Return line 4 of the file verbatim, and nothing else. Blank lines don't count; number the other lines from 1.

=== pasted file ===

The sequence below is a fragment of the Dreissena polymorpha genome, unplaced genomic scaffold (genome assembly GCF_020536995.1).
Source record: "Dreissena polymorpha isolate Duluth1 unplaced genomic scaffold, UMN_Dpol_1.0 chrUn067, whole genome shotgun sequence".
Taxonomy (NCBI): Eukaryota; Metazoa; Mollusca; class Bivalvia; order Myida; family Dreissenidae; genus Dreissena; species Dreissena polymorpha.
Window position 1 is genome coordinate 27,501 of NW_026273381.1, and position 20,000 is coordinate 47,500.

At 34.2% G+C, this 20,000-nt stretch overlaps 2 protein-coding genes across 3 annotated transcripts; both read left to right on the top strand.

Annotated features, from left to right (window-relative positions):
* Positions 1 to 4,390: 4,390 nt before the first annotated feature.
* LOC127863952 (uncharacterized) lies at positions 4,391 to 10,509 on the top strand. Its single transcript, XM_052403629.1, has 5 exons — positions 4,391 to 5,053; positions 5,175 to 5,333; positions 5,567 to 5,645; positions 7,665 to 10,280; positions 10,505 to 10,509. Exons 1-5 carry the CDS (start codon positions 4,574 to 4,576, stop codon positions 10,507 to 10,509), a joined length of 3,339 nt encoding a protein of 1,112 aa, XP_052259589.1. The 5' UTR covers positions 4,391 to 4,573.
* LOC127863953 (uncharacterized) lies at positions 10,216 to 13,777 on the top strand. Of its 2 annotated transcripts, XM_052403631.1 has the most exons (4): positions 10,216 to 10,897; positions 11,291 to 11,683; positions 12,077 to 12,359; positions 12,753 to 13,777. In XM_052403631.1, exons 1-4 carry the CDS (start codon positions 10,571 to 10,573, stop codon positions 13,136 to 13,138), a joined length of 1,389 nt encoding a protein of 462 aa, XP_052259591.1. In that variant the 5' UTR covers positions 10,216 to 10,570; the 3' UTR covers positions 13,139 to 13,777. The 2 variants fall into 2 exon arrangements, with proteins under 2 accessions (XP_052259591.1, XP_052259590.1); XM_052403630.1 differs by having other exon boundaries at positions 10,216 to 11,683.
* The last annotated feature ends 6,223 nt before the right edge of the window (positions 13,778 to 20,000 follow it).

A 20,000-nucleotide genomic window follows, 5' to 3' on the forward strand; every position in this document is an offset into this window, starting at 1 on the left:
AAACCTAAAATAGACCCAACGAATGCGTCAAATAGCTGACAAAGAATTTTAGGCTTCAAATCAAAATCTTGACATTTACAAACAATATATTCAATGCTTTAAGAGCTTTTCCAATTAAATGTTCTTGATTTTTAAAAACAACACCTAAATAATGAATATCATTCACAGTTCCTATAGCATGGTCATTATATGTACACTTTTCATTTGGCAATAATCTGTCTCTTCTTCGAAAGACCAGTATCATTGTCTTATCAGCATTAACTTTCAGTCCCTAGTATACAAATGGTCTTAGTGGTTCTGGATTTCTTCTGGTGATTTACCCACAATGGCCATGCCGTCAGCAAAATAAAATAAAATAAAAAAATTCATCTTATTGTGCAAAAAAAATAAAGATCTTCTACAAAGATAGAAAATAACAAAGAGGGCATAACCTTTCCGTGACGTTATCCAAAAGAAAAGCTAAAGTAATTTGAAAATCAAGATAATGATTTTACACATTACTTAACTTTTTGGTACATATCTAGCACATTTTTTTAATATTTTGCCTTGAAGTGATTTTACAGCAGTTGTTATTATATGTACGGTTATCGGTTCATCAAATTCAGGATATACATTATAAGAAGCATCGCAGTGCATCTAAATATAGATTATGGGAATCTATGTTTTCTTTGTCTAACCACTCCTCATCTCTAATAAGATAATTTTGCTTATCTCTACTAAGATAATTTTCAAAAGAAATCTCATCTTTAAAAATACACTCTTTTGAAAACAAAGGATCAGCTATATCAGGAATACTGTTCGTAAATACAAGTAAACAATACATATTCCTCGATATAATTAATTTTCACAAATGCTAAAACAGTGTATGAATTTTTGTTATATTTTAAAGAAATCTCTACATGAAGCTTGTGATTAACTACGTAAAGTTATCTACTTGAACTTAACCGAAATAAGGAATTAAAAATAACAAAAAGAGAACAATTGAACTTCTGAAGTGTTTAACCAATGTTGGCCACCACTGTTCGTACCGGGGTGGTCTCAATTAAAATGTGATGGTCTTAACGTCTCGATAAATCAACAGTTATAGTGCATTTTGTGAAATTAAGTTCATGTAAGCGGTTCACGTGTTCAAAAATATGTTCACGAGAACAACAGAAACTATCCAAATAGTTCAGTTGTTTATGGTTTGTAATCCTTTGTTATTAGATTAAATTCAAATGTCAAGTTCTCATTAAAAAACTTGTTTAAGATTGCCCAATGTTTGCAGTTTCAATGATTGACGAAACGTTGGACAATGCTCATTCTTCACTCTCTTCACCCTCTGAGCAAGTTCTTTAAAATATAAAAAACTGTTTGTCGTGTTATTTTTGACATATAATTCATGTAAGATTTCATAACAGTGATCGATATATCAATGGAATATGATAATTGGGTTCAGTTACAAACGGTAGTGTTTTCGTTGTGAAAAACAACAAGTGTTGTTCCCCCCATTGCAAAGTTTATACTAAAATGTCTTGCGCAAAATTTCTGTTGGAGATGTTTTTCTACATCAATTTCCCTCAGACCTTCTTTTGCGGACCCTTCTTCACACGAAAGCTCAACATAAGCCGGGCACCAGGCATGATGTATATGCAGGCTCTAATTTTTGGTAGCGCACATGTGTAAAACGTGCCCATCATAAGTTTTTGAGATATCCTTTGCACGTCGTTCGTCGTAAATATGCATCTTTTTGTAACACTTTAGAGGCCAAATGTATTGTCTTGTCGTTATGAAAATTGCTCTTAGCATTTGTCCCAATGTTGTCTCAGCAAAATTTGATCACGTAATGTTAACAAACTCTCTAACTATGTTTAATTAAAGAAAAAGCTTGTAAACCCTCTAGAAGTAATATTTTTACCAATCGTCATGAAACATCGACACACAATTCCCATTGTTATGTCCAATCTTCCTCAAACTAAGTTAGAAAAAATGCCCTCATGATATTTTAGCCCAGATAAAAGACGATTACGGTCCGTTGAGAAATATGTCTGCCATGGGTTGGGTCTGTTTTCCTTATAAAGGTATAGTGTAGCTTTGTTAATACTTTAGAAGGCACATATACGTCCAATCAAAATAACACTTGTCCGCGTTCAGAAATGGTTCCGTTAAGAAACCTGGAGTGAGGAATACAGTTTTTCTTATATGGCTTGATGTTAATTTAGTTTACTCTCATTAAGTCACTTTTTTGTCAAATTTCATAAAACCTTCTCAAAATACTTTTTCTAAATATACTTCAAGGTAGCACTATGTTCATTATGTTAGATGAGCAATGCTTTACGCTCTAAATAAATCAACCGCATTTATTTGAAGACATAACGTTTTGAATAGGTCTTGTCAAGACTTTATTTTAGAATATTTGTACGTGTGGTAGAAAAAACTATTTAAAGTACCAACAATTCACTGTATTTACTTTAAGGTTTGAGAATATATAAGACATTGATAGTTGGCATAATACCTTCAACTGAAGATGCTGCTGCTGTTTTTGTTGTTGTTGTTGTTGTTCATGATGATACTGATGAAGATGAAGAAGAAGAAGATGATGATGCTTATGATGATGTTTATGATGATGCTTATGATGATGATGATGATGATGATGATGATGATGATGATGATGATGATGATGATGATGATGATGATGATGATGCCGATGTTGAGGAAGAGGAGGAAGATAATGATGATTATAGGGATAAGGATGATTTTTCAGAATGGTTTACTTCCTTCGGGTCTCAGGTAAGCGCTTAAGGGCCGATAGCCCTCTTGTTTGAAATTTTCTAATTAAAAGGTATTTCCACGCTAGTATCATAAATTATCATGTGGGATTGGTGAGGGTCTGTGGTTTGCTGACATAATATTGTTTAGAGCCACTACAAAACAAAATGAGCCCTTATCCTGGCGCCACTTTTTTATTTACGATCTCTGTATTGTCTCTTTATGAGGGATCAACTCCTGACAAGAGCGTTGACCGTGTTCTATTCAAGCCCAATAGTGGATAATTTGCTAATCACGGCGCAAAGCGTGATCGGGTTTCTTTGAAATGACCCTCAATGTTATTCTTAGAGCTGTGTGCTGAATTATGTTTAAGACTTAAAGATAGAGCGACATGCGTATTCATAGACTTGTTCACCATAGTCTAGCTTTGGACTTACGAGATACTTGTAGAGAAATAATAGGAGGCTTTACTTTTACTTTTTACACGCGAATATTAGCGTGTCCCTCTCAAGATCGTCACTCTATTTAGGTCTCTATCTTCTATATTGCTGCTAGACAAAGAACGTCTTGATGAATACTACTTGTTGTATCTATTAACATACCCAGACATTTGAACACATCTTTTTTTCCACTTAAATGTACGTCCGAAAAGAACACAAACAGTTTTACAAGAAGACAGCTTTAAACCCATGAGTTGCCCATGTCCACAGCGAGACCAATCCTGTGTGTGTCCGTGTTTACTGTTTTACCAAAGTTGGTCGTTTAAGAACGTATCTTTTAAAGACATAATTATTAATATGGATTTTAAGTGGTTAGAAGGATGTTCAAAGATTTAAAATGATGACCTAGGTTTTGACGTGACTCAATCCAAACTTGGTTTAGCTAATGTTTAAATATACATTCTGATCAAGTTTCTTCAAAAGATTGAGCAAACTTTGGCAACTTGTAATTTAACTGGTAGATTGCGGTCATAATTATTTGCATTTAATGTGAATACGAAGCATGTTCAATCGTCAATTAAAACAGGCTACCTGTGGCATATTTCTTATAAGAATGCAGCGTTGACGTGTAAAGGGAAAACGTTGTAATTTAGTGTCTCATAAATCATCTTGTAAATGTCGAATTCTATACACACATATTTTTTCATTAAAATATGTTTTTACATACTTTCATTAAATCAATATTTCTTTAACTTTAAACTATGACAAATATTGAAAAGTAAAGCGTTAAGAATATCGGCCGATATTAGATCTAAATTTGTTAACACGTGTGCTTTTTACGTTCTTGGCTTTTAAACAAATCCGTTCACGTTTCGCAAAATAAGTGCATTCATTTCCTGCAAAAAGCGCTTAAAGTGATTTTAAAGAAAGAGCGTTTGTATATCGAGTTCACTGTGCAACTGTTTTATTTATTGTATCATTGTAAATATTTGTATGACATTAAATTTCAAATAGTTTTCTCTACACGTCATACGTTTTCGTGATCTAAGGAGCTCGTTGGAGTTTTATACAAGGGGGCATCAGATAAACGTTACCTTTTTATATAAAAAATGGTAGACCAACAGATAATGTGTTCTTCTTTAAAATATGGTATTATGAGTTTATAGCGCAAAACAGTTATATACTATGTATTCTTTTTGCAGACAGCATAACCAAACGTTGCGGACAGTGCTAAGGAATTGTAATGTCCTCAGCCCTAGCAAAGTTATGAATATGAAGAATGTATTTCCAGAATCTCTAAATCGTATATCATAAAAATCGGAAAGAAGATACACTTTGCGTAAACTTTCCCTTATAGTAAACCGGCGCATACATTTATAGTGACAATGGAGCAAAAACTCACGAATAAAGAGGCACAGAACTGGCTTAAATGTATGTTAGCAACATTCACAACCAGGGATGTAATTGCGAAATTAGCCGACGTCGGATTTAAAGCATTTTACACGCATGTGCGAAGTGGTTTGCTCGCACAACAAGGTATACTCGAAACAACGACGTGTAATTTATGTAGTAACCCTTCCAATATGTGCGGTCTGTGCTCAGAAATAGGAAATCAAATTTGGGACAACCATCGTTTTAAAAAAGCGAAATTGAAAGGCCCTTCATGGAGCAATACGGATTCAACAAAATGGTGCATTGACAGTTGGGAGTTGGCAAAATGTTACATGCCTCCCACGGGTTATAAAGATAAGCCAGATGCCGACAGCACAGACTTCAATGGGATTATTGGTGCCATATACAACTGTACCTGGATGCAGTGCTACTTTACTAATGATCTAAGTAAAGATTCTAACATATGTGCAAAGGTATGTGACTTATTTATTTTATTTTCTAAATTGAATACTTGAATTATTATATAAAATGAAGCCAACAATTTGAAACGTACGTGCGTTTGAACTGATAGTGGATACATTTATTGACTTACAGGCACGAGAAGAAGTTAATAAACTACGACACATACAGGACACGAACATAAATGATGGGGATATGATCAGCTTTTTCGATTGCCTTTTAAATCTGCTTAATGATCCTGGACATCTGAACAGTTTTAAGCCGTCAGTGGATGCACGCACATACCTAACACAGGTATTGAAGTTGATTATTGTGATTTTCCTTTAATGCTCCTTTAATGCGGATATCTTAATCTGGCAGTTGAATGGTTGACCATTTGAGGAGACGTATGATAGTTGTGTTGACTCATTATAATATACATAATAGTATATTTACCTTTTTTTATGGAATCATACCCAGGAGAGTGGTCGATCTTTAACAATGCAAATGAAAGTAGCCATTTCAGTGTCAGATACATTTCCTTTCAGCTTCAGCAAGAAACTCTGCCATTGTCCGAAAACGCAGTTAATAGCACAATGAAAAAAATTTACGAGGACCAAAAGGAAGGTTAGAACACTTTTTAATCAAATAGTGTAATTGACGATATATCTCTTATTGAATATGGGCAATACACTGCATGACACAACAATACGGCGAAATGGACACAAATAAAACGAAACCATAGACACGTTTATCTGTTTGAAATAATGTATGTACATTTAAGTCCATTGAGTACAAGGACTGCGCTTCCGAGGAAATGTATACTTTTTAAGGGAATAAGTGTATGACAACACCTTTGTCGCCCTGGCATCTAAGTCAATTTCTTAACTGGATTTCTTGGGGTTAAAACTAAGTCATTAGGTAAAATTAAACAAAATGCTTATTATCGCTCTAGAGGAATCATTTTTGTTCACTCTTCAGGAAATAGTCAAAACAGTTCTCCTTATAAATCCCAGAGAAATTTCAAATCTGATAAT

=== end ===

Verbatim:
Window position 1 is genome coordinate 27,501 of NW_026273381.1, and position 20,000 is coordinate 47,500.